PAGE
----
Creating a family home in a national park
The South Downs National Park Authority takes its responsibility for maintaining the rural environment very seriously. Unfortunately, this means that many developments that would be perfectly reasonable in a village centre elsewhere are turned down out of hand.
For a father of growing children who didn't want the upheaval of relocation to get some extra space, this was a problem. Having worked with us before to achieve a ground floor extension, he called us in to see what could be done. The result has been very successful.
Technically the rear ground floor extension had already used up the allowable extension space under the SDNP guidelines...
...but by including the garage and extension in the total footage, we demonstrated the new extension complied with the policy
"Moving house would be massively disruptive, but with growing children and the need to be able to look after parents in the future, we desperately needed more space. Adding a bedroom seemed the obvious answer.”
"I couldn't believe that we had over 20 neighbour objections when we first applied. Peter took time to meet with the Council and walk through the options and came up with a plan that still gave us a decent extension and the room to grow without moving."
This application fell between two stools because in 2018 the South Downs National Park decided to move the goalposts from allowing up to 50% extension to existing properties, to only agreeing to 30%. As its planning authority, Horsham District Council was bound by these rules, and was minded to refuse the application, as the client had already extended a couple of years previously and the local objections were so vocal.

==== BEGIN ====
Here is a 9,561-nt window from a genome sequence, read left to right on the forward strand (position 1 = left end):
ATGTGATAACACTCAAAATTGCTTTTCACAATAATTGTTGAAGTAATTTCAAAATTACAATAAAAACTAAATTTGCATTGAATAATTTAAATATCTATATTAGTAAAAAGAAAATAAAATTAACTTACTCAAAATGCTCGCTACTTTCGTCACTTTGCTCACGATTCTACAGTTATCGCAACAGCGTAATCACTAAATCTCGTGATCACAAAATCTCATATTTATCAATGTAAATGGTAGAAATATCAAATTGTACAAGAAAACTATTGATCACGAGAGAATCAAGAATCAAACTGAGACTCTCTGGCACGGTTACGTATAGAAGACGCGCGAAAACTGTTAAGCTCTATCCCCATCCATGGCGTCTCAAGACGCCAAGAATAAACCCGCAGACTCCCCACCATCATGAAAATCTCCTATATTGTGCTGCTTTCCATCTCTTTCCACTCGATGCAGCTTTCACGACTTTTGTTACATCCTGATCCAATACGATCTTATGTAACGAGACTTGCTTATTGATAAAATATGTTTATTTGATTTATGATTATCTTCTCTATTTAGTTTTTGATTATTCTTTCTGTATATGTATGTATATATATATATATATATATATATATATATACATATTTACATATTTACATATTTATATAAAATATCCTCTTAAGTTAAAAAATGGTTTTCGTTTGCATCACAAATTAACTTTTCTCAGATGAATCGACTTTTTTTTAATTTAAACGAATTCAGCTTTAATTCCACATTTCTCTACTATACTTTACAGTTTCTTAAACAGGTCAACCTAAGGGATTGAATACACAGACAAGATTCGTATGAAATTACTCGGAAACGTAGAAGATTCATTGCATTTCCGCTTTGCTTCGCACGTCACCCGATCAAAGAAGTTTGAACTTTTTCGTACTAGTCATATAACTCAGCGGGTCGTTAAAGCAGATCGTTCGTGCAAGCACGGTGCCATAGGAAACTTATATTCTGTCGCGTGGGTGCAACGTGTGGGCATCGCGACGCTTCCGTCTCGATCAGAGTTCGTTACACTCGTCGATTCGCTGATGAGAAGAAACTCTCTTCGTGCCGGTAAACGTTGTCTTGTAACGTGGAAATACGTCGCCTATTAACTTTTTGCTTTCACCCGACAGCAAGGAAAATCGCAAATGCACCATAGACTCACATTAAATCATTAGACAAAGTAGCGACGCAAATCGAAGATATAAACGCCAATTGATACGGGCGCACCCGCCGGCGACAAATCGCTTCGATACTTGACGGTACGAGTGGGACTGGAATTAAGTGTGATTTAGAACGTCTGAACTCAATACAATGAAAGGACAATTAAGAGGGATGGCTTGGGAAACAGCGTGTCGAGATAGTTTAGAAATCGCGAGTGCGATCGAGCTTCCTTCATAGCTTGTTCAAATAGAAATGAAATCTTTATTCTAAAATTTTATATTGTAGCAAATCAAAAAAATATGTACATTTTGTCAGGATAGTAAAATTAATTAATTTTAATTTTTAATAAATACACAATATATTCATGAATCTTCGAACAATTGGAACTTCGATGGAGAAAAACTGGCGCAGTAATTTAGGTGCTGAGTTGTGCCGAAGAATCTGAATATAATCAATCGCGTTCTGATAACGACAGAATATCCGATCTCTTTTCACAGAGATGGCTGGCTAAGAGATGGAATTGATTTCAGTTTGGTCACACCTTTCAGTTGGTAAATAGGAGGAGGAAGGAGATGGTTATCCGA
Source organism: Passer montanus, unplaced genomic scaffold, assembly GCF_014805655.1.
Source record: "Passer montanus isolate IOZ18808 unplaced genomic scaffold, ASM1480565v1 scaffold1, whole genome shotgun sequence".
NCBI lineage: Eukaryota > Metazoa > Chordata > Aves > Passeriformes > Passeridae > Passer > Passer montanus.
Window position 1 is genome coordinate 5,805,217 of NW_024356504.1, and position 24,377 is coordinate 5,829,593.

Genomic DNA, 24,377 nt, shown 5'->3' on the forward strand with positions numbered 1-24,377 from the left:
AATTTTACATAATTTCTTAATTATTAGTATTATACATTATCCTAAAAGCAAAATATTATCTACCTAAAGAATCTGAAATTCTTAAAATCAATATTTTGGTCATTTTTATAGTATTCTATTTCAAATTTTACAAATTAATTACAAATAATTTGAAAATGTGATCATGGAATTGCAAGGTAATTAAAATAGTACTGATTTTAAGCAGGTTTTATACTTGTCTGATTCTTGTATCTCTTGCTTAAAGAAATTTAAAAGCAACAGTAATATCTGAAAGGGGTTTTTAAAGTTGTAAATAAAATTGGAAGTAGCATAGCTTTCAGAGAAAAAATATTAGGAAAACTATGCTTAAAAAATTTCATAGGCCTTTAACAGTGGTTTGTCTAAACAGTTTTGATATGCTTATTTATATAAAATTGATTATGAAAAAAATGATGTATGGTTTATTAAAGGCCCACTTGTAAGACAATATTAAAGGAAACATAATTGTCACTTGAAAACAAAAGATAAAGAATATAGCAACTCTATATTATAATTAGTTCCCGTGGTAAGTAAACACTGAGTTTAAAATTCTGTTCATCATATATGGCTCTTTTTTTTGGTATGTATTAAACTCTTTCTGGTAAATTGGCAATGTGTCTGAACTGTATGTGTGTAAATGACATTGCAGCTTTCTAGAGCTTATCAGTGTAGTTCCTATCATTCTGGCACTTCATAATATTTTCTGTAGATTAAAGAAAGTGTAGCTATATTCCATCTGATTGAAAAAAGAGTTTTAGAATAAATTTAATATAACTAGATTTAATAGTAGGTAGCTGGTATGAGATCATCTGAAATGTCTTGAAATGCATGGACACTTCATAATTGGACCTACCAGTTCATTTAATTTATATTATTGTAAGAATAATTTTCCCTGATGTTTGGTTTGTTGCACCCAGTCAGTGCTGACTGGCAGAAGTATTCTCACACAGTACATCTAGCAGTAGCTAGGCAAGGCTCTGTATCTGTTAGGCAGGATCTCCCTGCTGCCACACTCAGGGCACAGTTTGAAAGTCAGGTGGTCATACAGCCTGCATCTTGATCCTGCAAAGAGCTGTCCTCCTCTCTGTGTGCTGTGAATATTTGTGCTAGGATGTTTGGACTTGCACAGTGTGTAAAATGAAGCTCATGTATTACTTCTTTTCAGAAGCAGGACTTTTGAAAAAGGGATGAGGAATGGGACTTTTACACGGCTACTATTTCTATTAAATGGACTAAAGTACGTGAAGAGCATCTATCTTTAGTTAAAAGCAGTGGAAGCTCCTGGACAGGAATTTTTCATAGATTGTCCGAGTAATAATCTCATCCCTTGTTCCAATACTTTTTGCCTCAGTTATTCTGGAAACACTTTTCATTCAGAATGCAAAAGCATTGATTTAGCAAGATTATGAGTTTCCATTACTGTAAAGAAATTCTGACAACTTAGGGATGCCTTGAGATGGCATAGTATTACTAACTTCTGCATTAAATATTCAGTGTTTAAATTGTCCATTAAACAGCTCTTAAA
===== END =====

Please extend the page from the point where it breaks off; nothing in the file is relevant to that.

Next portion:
"However, when we examined the planning policy in detail, we discovered that the restriction did not specify whether the allowance was against current floor size or as originally built, and argued the case that an extension should therefore be permitted.
Working closely with Horsham District Council we prepared alternative plans for the client and did a complete space calculation to demonstrate that the extension would add just 29% of net new floor space.
We then suggested a 'charm offensive' which found the client visiting all the neighbours to show the revised plans and getting their agreement to withdraw their objections. As a result, when it came up for a decision at the planning committee, not only were the new plans recommended for approval, the council noted that the application had been carefully redesigned to take into account neighbour objections, and passed it with no restrictions..
The previous extension added a major dimension tot he house, which the client did not want to leave
Careful planning of the new bedroom and ensuite maximised space
The first application we put through on this house went through like a dream, but that was before the SDNP decided to change its criteria. It showed the importance of staying abreast of planning policies and changes. If we'd put this through as part of the 2015 application, it would have flown through, but changing policies can catch you out.
Even still, the result also showed the value of working closely with the planners who we generally find to be helpful, even if they are constrained by the policies set out by their political masters.